Very high concentration in a few industries may result in significant underperformance of a local stock market when these industries suffer. As seen in Figure 3, the Canadian stock market underperformed that of the US between 2011 and 2013 by 40% due to the high energy concentration in the TSX index.

Figure 3: Performance of the S&P 500 versus the TSX 2011-2013

Source: Bloomberg, M&P Research

International investing allows for taking advantage of the valuation and growth rate differences between countries and industries. Figure 4 presents P/E valuations for the major markets in the world and expected earnings growth. Even though the valuation gap between the US and Europe has narrowed in the last few years, corporate earnings growth expectations in Europe are higher than in the US (13.8% in Europe compared to 11.2% in the US) and we believe that growth expectations in Europe are relatively low due to the psychological effect of the recent sovereign debt crisis.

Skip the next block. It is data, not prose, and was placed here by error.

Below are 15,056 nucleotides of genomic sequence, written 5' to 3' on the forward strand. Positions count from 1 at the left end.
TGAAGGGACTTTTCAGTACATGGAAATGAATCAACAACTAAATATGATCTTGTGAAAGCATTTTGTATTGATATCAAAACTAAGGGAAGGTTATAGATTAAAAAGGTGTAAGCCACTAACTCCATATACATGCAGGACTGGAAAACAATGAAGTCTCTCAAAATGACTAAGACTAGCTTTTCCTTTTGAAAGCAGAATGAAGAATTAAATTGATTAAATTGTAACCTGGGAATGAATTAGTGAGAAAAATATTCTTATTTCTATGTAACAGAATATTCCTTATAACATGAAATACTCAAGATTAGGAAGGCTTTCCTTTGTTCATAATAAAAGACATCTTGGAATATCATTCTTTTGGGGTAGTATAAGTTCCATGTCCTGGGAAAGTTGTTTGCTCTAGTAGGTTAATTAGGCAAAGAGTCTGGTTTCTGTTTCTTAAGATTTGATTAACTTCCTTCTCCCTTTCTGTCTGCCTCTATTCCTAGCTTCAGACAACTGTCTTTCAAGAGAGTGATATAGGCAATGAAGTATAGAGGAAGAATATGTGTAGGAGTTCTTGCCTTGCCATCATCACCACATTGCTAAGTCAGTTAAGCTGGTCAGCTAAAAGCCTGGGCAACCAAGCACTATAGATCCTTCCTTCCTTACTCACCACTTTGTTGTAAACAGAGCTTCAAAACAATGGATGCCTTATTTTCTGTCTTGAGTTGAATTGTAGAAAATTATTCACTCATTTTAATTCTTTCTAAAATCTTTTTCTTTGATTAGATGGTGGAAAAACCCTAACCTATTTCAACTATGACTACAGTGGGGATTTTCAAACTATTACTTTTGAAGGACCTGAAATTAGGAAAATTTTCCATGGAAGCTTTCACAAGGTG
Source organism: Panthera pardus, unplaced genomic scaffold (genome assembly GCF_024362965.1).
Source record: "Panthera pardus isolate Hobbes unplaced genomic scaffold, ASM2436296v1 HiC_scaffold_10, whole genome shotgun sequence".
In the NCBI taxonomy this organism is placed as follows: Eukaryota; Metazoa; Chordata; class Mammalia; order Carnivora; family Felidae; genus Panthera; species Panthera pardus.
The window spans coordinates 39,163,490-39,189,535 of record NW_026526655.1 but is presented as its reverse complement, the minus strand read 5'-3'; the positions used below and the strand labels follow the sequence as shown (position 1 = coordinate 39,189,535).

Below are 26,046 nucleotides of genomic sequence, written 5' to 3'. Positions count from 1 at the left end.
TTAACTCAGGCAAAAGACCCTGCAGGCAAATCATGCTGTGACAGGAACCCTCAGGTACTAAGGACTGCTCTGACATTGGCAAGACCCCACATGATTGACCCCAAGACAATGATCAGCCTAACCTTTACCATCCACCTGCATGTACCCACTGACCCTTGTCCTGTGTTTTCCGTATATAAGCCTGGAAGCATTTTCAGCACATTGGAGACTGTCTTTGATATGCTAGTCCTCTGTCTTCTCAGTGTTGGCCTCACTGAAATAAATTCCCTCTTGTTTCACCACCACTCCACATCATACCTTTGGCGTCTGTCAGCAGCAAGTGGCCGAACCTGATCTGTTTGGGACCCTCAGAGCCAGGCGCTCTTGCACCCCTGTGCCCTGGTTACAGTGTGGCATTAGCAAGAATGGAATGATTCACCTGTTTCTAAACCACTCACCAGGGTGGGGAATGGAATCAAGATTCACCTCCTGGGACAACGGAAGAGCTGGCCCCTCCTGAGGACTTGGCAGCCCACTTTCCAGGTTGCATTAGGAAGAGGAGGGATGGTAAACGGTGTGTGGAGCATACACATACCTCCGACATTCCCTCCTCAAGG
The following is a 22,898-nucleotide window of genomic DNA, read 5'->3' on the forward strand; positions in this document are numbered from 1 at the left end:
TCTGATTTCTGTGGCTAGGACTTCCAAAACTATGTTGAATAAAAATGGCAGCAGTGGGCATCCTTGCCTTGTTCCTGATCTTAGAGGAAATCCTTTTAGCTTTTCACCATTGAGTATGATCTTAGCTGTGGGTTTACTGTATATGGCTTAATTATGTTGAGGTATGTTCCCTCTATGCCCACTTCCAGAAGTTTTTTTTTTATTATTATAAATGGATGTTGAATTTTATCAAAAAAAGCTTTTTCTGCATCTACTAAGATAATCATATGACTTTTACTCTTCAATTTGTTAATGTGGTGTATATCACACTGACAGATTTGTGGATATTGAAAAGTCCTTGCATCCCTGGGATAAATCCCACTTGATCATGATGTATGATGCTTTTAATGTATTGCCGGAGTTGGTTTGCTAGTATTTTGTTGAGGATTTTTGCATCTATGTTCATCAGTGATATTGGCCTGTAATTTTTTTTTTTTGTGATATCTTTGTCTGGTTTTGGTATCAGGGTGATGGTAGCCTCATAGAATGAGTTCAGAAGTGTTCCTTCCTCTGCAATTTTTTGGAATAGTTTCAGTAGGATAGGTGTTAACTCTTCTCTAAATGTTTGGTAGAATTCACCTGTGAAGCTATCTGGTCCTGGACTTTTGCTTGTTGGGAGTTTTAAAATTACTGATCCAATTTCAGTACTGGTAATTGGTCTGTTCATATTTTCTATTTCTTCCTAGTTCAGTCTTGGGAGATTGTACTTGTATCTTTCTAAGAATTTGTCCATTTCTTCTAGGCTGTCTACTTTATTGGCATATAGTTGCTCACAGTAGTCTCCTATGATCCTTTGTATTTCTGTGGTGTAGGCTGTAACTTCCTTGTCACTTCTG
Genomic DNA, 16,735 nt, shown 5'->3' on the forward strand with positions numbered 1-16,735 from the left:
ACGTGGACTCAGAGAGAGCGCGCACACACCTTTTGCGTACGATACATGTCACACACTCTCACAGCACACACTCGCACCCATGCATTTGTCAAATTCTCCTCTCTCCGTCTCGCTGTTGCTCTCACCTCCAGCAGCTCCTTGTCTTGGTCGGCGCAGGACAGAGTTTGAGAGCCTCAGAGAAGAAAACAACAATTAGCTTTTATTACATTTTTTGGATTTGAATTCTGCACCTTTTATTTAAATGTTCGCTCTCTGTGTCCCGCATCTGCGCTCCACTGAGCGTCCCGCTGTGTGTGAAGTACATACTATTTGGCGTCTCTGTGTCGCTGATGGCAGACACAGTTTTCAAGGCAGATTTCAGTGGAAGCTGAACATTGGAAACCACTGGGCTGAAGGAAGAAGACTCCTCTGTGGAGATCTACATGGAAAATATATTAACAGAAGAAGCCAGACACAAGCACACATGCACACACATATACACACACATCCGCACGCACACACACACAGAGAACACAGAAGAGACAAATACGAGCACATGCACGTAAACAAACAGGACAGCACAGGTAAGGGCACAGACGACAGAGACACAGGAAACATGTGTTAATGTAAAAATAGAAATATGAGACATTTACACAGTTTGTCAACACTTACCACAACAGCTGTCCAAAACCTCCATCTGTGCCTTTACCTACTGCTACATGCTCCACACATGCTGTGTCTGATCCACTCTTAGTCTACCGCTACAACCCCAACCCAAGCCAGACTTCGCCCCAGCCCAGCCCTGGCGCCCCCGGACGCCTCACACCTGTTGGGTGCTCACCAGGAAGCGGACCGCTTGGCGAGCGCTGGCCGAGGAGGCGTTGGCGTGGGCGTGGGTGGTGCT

Figure 4: P/E and 1 year earnings growth rates

Source: Bloomberg, M&P Research

As international investors, we have been taking advantage of opportunities that were not available to investors that were only allocating capital locally.

For example, European banks have suffered tremendous losses due to asset depreciation and capital requirements due to the European sovereign debt crisis. Much like in the US, we believed that the European Central Bank (ECB) would intervene and sever the negative connection between the sovereigns and their banks. When the ECB intervened, we initiated positions in the major French and Italian banks; the banks that suffered the most but were still solvent. Since our purchase two years ago, BNP shares are up 95%, Intesa Sanpaolo up 143%, while TD’s shares increased by only 47%, all in Canadian dollars and including dividends.